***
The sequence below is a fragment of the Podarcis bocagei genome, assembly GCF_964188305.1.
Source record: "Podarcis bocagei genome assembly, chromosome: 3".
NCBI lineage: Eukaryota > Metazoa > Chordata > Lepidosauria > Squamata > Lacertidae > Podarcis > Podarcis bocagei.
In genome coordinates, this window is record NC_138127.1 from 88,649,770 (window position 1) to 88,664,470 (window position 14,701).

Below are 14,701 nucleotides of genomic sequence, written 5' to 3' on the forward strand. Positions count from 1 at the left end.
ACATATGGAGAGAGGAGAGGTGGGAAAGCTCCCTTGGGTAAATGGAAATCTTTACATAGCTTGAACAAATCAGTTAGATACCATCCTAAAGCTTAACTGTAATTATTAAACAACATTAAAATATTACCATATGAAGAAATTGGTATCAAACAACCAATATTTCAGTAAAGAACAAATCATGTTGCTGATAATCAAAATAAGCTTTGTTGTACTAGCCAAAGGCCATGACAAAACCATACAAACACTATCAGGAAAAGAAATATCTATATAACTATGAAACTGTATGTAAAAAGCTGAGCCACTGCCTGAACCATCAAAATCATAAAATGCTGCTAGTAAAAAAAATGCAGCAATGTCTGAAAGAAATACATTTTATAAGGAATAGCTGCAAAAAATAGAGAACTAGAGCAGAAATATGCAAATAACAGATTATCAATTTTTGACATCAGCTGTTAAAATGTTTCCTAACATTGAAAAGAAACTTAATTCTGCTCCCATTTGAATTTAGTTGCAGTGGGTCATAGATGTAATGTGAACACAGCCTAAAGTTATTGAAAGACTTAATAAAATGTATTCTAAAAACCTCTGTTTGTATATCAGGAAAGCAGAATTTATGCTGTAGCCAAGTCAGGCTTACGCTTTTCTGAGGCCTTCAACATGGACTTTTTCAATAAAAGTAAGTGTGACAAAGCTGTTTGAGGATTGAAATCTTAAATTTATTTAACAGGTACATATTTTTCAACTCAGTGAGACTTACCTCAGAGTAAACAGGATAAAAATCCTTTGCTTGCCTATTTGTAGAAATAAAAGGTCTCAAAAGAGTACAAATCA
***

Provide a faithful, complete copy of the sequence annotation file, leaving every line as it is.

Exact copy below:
The sequence below is a fragment of the Podarcis bocagei genome, assembly GCF_964188305.1.
Source record: "Podarcis bocagei genome assembly, chromosome: 3".
NCBI lineage: Eukaryota > Metazoa > Chordata > Lepidosauria > Squamata > Lacertidae > Podarcis > Podarcis bocagei.
In genome coordinates, this window is record NC_138127.1 from 88,649,770 (window position 1) to 88,664,470 (window position 14,701).

Below are 14,701 nucleotides of genomic sequence, written 5' to 3' on the forward strand. Positions count from 1 at the left end.
ACATATGGAGAGAGGAGAGGTGGGAAAGCTCCCTTGGGTAAATGGAAATCTTTACATAGCTTGAACAAATCAGTTAGATACCATCCTAAAGCTTAACTGTAATTATTAAACAACATTAAAATATTACCATATGAAGAAATTGGTATCAAACAACCAATATTTCAGTAAAGAACAAATCATGTTGCTGATAATCAAAATAAGCTTTGTTGTACTAGCCAAAGGCCATGACAAAACCATACAAACACTATCAGGAAAAGAAATATCTATATAACTATGAAACTGTATGTAAAAAGCTGAGCCACTGCCTGAACCATCAAAATCATAAAATGCTGCTAGTAAAAAAAATGCAGCAATGTCTGAAAGAAATACATTTTATAAGGAATAGCTGCAAAAAATAGAGAACTAGAGCAGAAATATGCAAATAACAGATTATCAATTTTTGACATCAGCTGTTAAAATGTTTCCTAACATTGAAAAGAAACTTAATTCTGCTCCCATTTGAATTTAGTTGCAGTGGGTCATAGATGTAATGTGAACACAGCCTAAAGTTATTGAAAGACTTAATAAAATGTATTCTAAAAACCTCTGTTTGTATATCAGGAAAGCAGAATTTATGCTGTAGCCAAGTCAGGCTTACGCTTTTCTGAGGCCTTCAACATGGACTTTTTCAATAAAAGTAAGTGTGACAAAGCTGTTTGAGGATTGAAATCTTAAATTTATTTAACAGGTACATATTTTTCAACTCAGTGAGACTTACCTCAGAGTAAACAGGATAAAAATCCTTTGCTTGCCTATTTGTAGAAATAAAAGGTCTCAAAAGAGTACAAATCA